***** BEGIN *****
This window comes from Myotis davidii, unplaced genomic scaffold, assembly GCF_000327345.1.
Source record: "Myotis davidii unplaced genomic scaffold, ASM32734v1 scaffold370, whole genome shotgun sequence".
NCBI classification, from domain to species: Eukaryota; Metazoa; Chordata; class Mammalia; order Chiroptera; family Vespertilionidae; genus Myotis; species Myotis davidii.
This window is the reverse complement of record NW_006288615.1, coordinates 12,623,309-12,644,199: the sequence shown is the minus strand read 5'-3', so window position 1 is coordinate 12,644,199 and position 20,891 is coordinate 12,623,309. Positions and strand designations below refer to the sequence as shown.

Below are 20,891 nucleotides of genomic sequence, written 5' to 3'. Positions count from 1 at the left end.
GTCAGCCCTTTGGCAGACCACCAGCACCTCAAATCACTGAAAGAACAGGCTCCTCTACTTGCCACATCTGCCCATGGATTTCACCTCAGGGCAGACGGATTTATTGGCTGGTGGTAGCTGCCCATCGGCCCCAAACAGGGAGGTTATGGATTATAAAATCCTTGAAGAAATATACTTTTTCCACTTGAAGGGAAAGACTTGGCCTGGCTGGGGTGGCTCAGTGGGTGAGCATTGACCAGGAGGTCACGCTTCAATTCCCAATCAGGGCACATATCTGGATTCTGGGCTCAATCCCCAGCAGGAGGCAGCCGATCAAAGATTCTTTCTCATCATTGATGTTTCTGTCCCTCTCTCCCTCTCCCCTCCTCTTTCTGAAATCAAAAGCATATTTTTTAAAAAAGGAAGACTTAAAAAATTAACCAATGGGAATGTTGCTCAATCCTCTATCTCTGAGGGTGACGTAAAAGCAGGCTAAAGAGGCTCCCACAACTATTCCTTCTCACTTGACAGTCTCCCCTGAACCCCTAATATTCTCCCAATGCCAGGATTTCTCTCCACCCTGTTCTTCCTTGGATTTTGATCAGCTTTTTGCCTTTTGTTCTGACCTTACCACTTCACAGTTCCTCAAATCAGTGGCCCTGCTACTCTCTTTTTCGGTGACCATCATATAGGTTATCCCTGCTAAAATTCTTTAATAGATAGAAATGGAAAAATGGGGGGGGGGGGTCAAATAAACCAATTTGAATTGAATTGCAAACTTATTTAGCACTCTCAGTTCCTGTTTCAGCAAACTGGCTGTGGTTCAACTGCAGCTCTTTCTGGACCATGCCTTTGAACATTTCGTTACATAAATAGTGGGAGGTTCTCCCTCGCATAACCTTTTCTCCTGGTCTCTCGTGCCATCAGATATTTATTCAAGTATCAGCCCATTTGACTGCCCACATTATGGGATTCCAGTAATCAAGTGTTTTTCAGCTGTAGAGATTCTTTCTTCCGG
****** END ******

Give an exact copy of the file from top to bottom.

This window comes from Myotis davidii, unplaced genomic scaffold, assembly GCF_000327345.1.
Source record: "Myotis davidii unplaced genomic scaffold, ASM32734v1 scaffold370, whole genome shotgun sequence".
NCBI classification, from domain to species: Eukaryota; Metazoa; Chordata; class Mammalia; order Chiroptera; family Vespertilionidae; genus Myotis; species Myotis davidii.
This window is the reverse complement of record NW_006288615.1, coordinates 12,623,309-12,644,199: the sequence shown is the minus strand read 5'-3', so window position 1 is coordinate 12,644,199 and position 20,891 is coordinate 12,623,309. Positions and strand designations below refer to the sequence as shown.

Below are 20,891 nucleotides of genomic sequence, written 5' to 3'. Positions count from 1 at the left end.
GTCAGCCCTTTGGCAGACCACCAGCACCTCAAATCACTGAAAGAACAGGCTCCTCTACTTGCCACATCTGCCCATGGATTTCACCTCAGGGCAGACGGATTTATTGGCTGGTGGTAGCTGCCCATCGGCCCCAAACAGGGAGGTTATGGATTATAAAATCCTTGAAGAAATATACTTTTTCCACTTGAAGGGAAAGACTTGGCCTGGCTGGGGTGGCTCAGTGGGTGAGCATTGACCAGGAGGTCACGCTTCAATTCCCAATCAGGGCACATATCTGGATTCTGGGCTCAATCCCCAGCAGGAGGCAGCCGATCAAAGATTCTTTCTCATCATTGATGTTTCTGTCCCTCTCTCCCTCTCCCCTCCTCTTTCTGAAATCAAAAGCATATTTTTTAAAAAAGGAAGACTTAAAAAATTAACCAATGGGAATGTTGCTCAATCCTCTATCTCTGAGGGTGACGTAAAAGCAGGCTAAAGAGGCTCCCACAACTATTCCTTCTCACTTGACAGTCTCCCCTGAACCCCTAATATTCTCCCAATGCCAGGATTTCTCTCCACCCTGTTCTTCCTTGGATTTTGATCAGCTTTTTGCCTTTTGTTCTGACCTTACCACTTCACAGTTCCTCAAATCAGTGGCCCTGCTACTCTCTTTTTCGGTGACCATCATATAGGTTATCCCTGCTAAAATTCTTTAATAGATAGAAATGGAAAAATGGGGGGGGGGGGTCAAATAAACCAATTTGAATTGAATTGCAAACTTATTTAGCACTCTCAGTTCCTGTTTCAGCAAACTGGCTGTGGTTCAACTGCAGCTCTTTCTGGACCATGCCTTTGAACATTTCGTTACATAAATAGTGGGAGGTTCTCCCTCGCATAACCTTTTCTCCTGGTCTCTCGTGCCATCAGATATTTATTCAAGTATCAGCCCATTTGACTGCCCACATTATGGGATTCCAGTAATCAAGTGTTTTTCAGCTGTAGAGATTCTTTCTTCCGG